Haiti, which was once covered in lush green forests, has now decayed into a barren wasteland. An enormous amount of trees were cut down constantly in a matter of decades to produce lumber for mainly industrial use, including charcoal as a domestic cooking fuel. The value of greenery seemed to be forgotten as Haiti was undergoing a vicious cycle, where trees were being planted only to be cut down. Plant Haiti Campaign recalls the potential beauty of Haiti by supporting Haitian communities to grow and maintain Moringa Trees. The miraculous nutritional values of this tree can easily overturn the course of Haiti’s future. When products within the Miracle Moringa Collection, inspired by the artisans of Haiti, are purchased, part of the revenue goes to NGOs in Haiti to help reforest the nation as well as educate Haitians about the importance of trees.

What inspired you and motivated you to do this project?

Last summer, I went to Haiti for two weeks on a mission trip from church and realized how critical living conditions are there. The earthquake in 2010 brought too much sorrow and despair that still lingers in Haitians’ minds and lifestyles. I wanted to provide a long-term solution that could help Haiti to get out of this environmental crisis and eventually stand up on its own.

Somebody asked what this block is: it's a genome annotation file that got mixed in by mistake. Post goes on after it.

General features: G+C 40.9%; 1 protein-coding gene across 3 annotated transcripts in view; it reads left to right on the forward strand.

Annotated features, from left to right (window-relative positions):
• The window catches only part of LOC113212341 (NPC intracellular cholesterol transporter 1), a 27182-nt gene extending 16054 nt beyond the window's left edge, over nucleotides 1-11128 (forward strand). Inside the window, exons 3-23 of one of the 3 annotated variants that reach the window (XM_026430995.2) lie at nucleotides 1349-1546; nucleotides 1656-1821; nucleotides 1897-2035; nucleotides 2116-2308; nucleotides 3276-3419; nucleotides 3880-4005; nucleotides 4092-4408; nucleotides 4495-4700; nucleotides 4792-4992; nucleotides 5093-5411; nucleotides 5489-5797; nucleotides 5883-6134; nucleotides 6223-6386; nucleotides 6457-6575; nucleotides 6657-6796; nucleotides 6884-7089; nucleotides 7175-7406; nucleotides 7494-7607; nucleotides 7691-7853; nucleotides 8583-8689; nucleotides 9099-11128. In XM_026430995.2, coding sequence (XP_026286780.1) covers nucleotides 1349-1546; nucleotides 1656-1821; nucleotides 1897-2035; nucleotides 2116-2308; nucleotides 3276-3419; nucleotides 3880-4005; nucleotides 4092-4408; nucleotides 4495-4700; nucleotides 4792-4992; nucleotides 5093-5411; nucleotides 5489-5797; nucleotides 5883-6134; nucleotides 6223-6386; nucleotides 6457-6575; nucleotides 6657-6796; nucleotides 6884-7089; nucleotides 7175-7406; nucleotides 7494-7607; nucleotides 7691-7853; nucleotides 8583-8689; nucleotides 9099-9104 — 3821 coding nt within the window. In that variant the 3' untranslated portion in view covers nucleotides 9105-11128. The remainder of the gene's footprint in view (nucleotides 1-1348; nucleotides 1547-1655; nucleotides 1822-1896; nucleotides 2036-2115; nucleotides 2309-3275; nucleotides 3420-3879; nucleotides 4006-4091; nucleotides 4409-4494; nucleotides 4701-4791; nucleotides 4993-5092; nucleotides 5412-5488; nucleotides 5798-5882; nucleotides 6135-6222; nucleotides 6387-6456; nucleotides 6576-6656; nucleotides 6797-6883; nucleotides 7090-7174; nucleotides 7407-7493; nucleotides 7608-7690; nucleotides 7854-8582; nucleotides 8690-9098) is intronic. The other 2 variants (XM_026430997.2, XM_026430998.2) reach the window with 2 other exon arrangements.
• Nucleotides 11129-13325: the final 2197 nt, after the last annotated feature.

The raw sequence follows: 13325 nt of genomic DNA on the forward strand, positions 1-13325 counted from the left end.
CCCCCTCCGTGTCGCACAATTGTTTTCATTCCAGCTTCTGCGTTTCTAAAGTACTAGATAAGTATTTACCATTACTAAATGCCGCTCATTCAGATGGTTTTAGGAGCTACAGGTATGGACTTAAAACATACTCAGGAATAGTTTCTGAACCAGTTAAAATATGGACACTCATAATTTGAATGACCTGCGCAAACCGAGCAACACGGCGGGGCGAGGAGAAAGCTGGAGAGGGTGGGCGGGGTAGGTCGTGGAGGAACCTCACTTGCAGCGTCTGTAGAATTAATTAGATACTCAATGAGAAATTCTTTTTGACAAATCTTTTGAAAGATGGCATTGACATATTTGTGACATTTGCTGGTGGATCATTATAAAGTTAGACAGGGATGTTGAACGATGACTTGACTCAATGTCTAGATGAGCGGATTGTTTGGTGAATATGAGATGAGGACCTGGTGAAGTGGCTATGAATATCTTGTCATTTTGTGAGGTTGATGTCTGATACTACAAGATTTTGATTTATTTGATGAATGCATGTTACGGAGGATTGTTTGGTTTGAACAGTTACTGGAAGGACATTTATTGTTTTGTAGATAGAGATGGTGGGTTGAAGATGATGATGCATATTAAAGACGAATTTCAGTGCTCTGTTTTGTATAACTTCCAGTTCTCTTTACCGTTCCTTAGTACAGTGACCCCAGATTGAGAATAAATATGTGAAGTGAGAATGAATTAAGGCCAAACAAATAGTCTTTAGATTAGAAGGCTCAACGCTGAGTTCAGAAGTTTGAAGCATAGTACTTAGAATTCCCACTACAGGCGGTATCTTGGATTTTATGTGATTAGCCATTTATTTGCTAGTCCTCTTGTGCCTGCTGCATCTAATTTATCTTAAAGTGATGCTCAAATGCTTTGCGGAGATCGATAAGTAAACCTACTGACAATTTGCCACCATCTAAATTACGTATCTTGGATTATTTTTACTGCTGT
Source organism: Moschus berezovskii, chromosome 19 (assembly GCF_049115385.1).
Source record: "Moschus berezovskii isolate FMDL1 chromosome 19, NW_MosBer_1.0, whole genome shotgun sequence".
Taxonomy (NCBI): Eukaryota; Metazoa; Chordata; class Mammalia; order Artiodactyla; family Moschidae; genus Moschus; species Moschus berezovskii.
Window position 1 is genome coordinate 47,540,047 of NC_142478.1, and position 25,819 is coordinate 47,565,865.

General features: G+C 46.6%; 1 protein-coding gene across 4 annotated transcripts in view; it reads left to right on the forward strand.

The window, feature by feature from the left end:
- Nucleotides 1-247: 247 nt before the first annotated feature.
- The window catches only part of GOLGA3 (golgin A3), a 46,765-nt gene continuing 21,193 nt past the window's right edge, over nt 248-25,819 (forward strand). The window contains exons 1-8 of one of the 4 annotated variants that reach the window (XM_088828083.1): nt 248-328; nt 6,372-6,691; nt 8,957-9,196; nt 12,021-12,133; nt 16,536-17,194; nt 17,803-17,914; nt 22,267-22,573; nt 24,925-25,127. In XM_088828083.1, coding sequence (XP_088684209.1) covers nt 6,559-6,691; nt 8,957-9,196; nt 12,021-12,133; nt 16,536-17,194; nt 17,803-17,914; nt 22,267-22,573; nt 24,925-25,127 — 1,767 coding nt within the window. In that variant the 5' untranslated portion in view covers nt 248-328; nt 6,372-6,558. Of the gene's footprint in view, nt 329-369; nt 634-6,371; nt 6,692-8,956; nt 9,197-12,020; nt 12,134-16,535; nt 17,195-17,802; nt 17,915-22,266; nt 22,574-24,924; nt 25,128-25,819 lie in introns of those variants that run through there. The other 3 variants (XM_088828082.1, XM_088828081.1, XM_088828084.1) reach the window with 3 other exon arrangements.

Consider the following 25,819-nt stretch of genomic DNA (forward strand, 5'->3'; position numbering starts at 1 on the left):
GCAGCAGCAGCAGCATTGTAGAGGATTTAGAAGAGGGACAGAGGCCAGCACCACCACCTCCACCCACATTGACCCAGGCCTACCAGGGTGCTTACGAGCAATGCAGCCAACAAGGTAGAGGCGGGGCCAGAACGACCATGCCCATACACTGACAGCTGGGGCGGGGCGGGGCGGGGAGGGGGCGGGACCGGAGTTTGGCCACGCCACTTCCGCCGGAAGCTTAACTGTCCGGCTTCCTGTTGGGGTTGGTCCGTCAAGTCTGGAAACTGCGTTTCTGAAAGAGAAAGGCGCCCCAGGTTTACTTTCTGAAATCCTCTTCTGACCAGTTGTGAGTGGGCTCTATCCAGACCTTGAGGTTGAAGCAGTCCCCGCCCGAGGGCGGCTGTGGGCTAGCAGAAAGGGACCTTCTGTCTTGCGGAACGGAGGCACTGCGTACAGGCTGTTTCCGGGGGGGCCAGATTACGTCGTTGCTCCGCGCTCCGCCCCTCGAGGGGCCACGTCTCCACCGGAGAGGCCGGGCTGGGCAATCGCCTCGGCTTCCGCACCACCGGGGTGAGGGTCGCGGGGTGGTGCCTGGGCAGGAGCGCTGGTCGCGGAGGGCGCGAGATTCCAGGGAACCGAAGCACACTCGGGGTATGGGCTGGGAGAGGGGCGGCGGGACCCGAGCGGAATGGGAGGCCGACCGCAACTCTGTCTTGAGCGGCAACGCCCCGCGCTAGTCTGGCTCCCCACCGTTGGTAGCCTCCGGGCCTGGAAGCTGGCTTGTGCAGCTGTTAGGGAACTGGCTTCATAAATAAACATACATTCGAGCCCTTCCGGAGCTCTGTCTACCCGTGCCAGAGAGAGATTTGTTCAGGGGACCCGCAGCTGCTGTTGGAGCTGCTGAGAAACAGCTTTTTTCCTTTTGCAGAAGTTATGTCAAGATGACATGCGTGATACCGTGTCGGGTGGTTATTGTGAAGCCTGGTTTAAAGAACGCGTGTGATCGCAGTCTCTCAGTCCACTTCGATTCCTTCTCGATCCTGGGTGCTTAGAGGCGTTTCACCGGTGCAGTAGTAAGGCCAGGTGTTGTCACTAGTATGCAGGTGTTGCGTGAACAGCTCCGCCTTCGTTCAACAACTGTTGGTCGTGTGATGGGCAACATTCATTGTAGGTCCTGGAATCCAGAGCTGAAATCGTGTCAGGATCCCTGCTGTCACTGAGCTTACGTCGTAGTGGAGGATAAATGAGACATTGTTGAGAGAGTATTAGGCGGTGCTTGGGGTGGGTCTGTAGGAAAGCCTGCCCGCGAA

What part of the process of creating this project did you learn the most from?

I learned the most from researching through various methods and applying those techniques to better enhance my ideas. Especially, our class schedule included weekly presentations that helped me to keep track of my directions. 

What part of the process of creating this project are you the most proud of?

I’m proud of the fact that my project is based on long-term considerations and a result of my own experience. By addressing a real problem for the most needed,Plant Haiti Campaign connects many aspects all together to harmonize and recreate the value of greenery.

How did you react to the news that you won a medal for your work? 

I wasn’t expecting a call from OCAD U, so my heart stopped for a second when I heard the word “congratulations.” I cried for three hours. Every time I told my family and friends about the result, I couldn’t stop crying (happy tears).

What’s your fondest memory from your studies at OCAD U, and what will you miss the most?

I miss the days I spent in woodshop making furniture and other projects with fellow students. Technicians and monitors were friendly to help out and overall I loved its warm atmosphere.

What are you planning to do next? 

My next step is to further enhance my skills and build more experience as a designer. 

Find out more about Jenn Seoyoung Kim:

LinkedIn Profile

Pages